Microsoft is Now a Third Class Company, Sort Of…

Its clear that Apple is the once and future king, however the view from the top is always the furthest to the bottom...

With the hot heels of Apple whipping past the energy giant Exxon Mobil to become the most valuable business in the world, there appears to be another shakeup a bit lower on the radar screen which isn’t getting as much press. As Big Blue, yes IBM is now the second-largest tech company by market cap just behind guess who?  That would be right, Apple and nudging out just by a hair that venerable stalwart of Redmond Washington, Microsoft.

This is the first time in 15 years that the likes of Big Blue is standing taller than the folks in Redmond (you the know that company who talked IBM out of MS-Dos). As the clock ticked over at the turn of the millennium (wow! That’s been over a decade ago), Microsoft’s market cap was pegged at three times the size of IBM’s leaving them a bit blue in the face as it topped out at a whopping $600 billion at the peak of Microsoft’s powers. Coincidentally that was also the apex of the dot-com bubble and it surely ain’t the same any more as things have changed since then.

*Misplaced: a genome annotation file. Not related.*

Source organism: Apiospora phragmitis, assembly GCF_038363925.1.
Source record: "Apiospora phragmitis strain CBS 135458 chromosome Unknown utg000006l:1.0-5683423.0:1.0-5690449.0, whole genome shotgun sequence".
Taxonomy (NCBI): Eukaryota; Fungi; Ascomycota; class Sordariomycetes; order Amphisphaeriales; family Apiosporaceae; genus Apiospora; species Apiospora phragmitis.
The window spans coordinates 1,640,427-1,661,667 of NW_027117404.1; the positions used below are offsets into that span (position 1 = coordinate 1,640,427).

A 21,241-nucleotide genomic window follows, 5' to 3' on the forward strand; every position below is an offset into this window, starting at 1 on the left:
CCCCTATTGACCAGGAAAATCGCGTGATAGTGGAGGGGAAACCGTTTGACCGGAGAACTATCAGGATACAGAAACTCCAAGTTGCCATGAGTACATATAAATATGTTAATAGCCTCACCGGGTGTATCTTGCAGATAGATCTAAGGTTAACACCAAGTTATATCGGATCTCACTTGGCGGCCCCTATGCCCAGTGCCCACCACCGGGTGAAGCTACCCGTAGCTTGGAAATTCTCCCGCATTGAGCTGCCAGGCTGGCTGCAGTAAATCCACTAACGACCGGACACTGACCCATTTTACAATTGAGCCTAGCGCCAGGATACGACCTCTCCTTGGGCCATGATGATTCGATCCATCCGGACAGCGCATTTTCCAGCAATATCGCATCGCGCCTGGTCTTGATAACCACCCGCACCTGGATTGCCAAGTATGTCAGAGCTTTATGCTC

While neither IBM nor Microsoft could hold a candle to the recent growth spurt of our Cupertino friends at Apple, which passed IBM’s total value a mere two years back and then leap froged the bald head of Steve Ballmer at Microsoft’s in the summer of 2010.

However in the last five years, IBM’s market cap has nearly doubled yet the Redmond Microsoft clan as gone the other way by dropping get this an amazing 30 percent, is there a message here? While clearly there were times when this nip and tuck position flipped back and forth it looked inevitable that with its service and hardware platforms that the blue-ness would in the end yield black as in ink.

However in fairness to Microsoft, they had their time in the sun, back in the day when Apple didn’t seem to matter and CD players where all the rage.  However what is interesting is that money can be made in services and the value of software is likely to go the way of the PC down commoditization alley.

However it’s also clear that dominant technologies turn over about 3.5 years (trough to peak) so we are looking at complete cycle time of about 7 years.  What does that mean, well in a about a year or so its time to start shorting Apple, as yes the steam is running out as how much more revolution can they drive before it just becomes repackaged evolution?

About Joseph Campbell

As a strong believer in the fact that "people work for people", it has been a life driver to better to understand the complexities of the various aspects which drive efficiency within this axiom, especially the concepts of leadership. Supporting this, I have been fortunate enough to having experienced this as leader on a global basis over the last decade and half. During this time it has been clear there are three core drivers being Life, Leadership and Economics.
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